Rolle einiger Frauen bei der Rettung von Juden in Rumanien 1941-1945
Only a few historians in Romania who did research on the protectors of Jews, highlighted those protectors who were being honored in Yad Vashem. Especially the role of two women became somewhat better known. Viorica Agarici of the Romanian Red Cross got involved in the process of saving several Jews in 1941. The other woman who protested in 1942, when the Germans announced that Jews from Romania were to be deported to the camp Bełżec, was the mother of a young king Mihai called Elena.
To this date, no research has been conducted on the Romanian and Jewish women who got involved in the saving of over 5.000 orphaned children from the Romanian occupation territory Transnistria. Some publications informed about the autonomous Help-Commission at the Jewish Center. The article shows how a group of Jewish women collected garments and medication for the deported Jews from Romania in the camps of Transnistria. They closely cooperated with some Romanian women who distributed these goods through the channels of the Romanian Red Cross. After a long struggle in the spring of 1944, the first orphaned children were repatriated to Romania and were later brought to Palestine by ship in 1944/1945.
▶︎Full movie, uncut and in English◀︎
Libra Film: Following 130 years of the emigration of Romanian Jews towards the Holy Land, both history of East Europe and Israel will be revealed, in a light, colourful film depicting history in human stories and collages, as a tribute to Tristan Tzara – born in the same town from where first Jews emigrated to Palestine in 1882.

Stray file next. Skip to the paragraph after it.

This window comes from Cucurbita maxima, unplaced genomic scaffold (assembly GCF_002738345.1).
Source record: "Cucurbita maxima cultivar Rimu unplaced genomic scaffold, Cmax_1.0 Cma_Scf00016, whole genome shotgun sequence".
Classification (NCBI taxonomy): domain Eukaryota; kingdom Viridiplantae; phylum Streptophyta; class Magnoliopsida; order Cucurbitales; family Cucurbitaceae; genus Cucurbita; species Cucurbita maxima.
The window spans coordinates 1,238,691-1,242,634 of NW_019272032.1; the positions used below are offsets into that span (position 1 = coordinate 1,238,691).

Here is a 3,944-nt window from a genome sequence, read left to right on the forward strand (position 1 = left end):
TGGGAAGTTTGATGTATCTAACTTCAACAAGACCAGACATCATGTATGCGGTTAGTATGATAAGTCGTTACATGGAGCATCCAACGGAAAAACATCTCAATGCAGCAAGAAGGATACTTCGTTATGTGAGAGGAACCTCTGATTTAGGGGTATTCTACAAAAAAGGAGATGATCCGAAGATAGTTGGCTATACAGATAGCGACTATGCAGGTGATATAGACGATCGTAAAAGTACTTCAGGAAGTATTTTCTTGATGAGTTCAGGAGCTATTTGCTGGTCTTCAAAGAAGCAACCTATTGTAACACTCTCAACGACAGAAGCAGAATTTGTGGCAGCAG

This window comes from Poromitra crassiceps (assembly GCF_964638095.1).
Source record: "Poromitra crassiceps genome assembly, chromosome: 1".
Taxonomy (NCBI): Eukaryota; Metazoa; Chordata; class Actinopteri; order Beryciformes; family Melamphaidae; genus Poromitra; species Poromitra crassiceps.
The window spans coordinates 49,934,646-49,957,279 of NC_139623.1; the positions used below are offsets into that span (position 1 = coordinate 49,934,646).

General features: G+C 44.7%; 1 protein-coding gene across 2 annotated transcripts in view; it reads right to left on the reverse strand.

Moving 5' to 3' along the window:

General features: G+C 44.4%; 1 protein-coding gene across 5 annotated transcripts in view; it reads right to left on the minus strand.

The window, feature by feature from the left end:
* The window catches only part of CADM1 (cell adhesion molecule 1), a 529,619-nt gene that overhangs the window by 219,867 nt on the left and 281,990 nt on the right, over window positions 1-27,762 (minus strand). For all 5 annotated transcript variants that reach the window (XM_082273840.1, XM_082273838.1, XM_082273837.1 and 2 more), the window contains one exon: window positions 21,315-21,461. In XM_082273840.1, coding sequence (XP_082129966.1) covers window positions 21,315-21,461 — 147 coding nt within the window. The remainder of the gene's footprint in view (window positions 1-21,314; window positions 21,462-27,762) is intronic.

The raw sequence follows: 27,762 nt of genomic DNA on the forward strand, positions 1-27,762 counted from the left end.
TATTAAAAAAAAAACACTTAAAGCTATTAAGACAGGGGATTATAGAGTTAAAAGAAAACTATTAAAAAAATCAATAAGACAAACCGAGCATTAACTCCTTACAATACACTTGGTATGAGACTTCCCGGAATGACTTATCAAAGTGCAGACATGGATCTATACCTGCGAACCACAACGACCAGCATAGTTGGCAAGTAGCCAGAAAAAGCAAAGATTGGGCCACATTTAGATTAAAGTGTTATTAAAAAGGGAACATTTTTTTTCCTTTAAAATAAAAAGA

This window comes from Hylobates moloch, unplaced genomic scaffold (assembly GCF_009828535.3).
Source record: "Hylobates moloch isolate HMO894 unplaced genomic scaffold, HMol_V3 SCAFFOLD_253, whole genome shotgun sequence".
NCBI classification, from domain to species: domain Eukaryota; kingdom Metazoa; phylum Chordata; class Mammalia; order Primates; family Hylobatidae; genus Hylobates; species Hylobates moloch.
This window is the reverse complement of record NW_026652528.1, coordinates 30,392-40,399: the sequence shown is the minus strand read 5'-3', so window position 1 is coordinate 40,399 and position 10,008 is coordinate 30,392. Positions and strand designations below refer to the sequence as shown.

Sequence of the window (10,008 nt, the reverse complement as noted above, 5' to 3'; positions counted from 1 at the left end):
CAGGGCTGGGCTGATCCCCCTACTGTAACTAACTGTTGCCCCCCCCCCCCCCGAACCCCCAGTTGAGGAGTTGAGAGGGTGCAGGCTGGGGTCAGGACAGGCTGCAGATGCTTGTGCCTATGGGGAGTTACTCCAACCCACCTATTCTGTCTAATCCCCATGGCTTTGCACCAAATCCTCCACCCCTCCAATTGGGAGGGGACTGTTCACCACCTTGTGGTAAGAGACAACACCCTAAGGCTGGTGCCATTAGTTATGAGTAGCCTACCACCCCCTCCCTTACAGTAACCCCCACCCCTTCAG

In the same time we will discover all absurdities and contradictions in the relationship between Romanians and Jews: Romanians were responsible for some of the cruelest pogroms during the Second World War, but still Romania had the largest Jewish surviving population at the end of the war, after USSR. Communist regimes were trading this population with Israel, and Ceausescu made even a step forward requesting cash payment per person, but same Ceausescu was the one convincing Egypt to sign the peace with Israel.
In Israel, the population from Romania became the country’s fourth largest group, but they always stayed in the shadow, sometimes hiding their origins, even though important personalities emerged from that community, even though they have brought important elements to their new country; the Israeli anthem and national dance “hora” are both inspired of the Romanian folklore, to mention just that.
Today, a return to democracy in Romania has attracted many Israeli investors, almost the same number as the former Jewish community that is slowly vanishing. In Israel, a museum of Romanian Jewry will be built, in the first settlement made by them in Rosh Pina. But will their memory be carried on by the new generations?
▶︎Full movie, Hebrew subtitled!◀︎
ASTRA FILM Director’s / Curator’s Statement: